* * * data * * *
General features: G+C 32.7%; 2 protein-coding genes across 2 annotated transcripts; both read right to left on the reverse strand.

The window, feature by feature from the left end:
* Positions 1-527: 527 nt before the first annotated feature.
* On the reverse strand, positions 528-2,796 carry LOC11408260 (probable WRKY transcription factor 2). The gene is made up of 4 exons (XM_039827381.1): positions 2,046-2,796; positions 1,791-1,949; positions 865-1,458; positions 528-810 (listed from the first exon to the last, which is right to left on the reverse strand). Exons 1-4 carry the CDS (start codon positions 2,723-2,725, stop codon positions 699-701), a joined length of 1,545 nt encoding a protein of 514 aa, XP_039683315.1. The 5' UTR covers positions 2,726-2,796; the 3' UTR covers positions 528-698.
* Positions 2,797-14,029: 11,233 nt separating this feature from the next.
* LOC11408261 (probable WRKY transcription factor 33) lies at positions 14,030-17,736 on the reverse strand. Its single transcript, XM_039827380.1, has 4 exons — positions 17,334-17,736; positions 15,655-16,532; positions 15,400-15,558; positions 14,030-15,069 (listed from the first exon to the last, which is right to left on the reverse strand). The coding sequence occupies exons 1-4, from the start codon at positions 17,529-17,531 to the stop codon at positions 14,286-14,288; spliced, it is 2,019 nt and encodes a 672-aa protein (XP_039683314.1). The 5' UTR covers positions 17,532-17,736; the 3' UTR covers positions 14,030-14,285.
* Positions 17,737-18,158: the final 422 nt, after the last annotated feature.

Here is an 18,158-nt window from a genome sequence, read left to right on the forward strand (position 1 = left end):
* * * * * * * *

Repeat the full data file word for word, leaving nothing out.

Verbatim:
General features: G+C 32.7%; 2 protein-coding genes across 2 annotated transcripts; both read right to left on the reverse strand.

The window, feature by feature from the left end:
* Positions 1-527: 527 nt before the first annotated feature.
* On the reverse strand, positions 528-2,796 carry LOC11408260 (probable WRKY transcription factor 2). The gene is made up of 4 exons (XM_039827381.1): positions 2,046-2,796; positions 1,791-1,949; positions 865-1,458; positions 528-810 (listed from the first exon to the last, which is right to left on the reverse strand). Exons 1-4 carry the CDS (start codon positions 2,723-2,725, stop codon positions 699-701), a joined length of 1,545 nt encoding a protein of 514 aa, XP_039683315.1. The 5' UTR covers positions 2,726-2,796; the 3' UTR covers positions 528-698.
* Positions 2,797-14,029: 11,233 nt separating this feature from the next.
* LOC11408261 (probable WRKY transcription factor 33) lies at positions 14,030-17,736 on the reverse strand. Its single transcript, XM_039827380.1, has 4 exons — positions 17,334-17,736; positions 15,655-16,532; positions 15,400-15,558; positions 14,030-15,069 (listed from the first exon to the last, which is right to left on the reverse strand). The coding sequence occupies exons 1-4, from the start codon at positions 17,529-17,531 to the stop codon at positions 14,286-14,288; spliced, it is 2,019 nt and encodes a 672-aa protein (XP_039683314.1). The 5' UTR covers positions 17,532-17,736; the 3' UTR covers positions 14,030-14,285.
* Positions 17,737-18,158: the final 422 nt, after the last annotated feature.

Here is an 18,158-nt window from a genome sequence, read left to right on the forward strand (position 1 = left end):